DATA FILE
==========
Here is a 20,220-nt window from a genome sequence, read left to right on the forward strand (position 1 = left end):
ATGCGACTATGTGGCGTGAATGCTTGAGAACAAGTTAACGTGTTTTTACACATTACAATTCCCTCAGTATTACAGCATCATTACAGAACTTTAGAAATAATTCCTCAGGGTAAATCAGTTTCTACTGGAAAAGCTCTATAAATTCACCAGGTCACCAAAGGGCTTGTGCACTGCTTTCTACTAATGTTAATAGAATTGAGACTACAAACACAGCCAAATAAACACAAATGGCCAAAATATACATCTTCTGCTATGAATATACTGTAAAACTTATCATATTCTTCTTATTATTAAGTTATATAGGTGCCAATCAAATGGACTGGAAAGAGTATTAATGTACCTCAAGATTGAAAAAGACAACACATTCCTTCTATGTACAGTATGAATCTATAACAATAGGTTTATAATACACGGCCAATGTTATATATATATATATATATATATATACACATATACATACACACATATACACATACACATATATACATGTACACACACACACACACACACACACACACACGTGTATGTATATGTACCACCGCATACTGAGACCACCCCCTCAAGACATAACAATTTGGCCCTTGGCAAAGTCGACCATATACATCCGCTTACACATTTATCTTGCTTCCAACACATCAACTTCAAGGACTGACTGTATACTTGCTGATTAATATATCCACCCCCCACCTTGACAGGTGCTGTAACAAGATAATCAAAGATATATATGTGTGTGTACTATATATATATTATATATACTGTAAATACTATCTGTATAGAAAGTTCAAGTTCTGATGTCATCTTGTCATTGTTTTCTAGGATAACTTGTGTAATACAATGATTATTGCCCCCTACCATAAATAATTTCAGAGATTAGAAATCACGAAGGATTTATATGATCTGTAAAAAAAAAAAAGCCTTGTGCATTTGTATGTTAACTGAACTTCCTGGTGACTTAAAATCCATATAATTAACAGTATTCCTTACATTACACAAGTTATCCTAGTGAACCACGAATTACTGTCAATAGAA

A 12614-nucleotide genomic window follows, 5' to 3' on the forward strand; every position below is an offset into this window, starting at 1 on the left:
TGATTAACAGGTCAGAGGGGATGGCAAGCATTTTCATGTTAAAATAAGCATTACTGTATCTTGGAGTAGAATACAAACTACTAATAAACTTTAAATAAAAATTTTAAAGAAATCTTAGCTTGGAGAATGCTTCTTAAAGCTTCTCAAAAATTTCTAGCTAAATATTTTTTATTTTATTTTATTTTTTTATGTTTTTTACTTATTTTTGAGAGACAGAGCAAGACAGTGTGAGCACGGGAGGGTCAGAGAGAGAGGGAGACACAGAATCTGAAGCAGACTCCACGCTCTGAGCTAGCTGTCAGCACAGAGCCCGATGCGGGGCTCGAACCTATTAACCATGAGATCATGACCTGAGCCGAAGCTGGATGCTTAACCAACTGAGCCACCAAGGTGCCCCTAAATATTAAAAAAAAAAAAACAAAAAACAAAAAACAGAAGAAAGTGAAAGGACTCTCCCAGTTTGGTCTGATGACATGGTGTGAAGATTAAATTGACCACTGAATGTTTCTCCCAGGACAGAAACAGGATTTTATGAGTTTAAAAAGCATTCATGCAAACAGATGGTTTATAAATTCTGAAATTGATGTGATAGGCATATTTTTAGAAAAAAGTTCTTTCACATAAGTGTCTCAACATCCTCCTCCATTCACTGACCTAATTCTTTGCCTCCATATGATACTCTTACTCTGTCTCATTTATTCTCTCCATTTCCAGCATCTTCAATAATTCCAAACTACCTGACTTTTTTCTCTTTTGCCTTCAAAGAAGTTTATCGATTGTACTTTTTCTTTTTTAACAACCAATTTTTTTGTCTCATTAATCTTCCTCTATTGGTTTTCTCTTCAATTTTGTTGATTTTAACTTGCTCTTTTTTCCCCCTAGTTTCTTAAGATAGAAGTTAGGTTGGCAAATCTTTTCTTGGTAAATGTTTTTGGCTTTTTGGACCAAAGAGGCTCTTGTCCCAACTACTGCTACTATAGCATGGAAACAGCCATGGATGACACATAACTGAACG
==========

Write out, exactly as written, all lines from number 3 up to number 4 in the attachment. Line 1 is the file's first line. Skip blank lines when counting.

A 12614-nucleotide genomic window follows, 5' to 3' on the forward strand; every position below is an offset into this window, starting at 1 on the left:
TGATTAACAGGTCAGAGGGGATGGCAAGCATTTTCATGTTAAAATAAGCATTACTGTATCTTGGAGTAGAATACAAACTACTAATAAACTTTAAATAAAAATTTTAAAGAAATCTTAGCTTGGAGAATGCTTCTTAAAGCTTCTCAAAAATTTCTAGCTAAATATTTTTTATTTTATTTTATTTTTTTATGTTTTTTACTTATTTTTGAGAGACAGAGCAAGACAGTGTGAGCACGGGAGGGTCAGAGAGAGAGGGAGACACAGAATCTGAAGCAGACTCCACGCTCTGAGCTAGCTGTCAGCACAGAGCCCGATGCGGGGCTCGAACCTATTAACCATGAGATCATGACCTGAGCCGAAGCTGGATGCTTAACCAACTGAGCCACCAAGGTGCCCCTAAATATTAAAAAAAAAAAAACAAAAAACAAAAAACAGAAGAAAGTGAAAGGACTCTCCCAGTTTGGTCTGATGACATGGTGTGAAGATTAAATTGACCACTGAATGTTTCTCCCAGGACAGAAACAGGATTTTATGAGTTTAAAAAGCATTCATGCAAACAGATGGTTTATAAATTCTGAAATTGATGTGATAGGCATATTTTTAGAAAAAAGTTCTTTCACATAAGTGTCTCAACATCCTCCTCCATTCACTGACCTAATTCTTTGCCTCCATATGATACTCTTACTCTGTCTCATTTATTCTCTCCATTTCCAGCATCTTCAATAATTCCAAACTACCTGACTTTTTTCTCTTTTGCCTTCAAAGAAGTTTATCGATTGTACTTTTTCTTTTTTAACAACCAATTTTTTTGTCTCATTAATCTTCCTCTATTGGTTTTCTCTTCAATTTTGTTGATTTTAACTTGCTCTTTTTTCCCCCTAGTTTCTTAAGATAGAAGTTAGGTTGGCAAATCTTTTCTTGGTAAATGTTTTTGGCTTTTTGGACCAAAGAGGCTCTTGTCCCAACTACTGCTACTATAGCATGGAAACAGCCATGGATGACACATAACTGAACG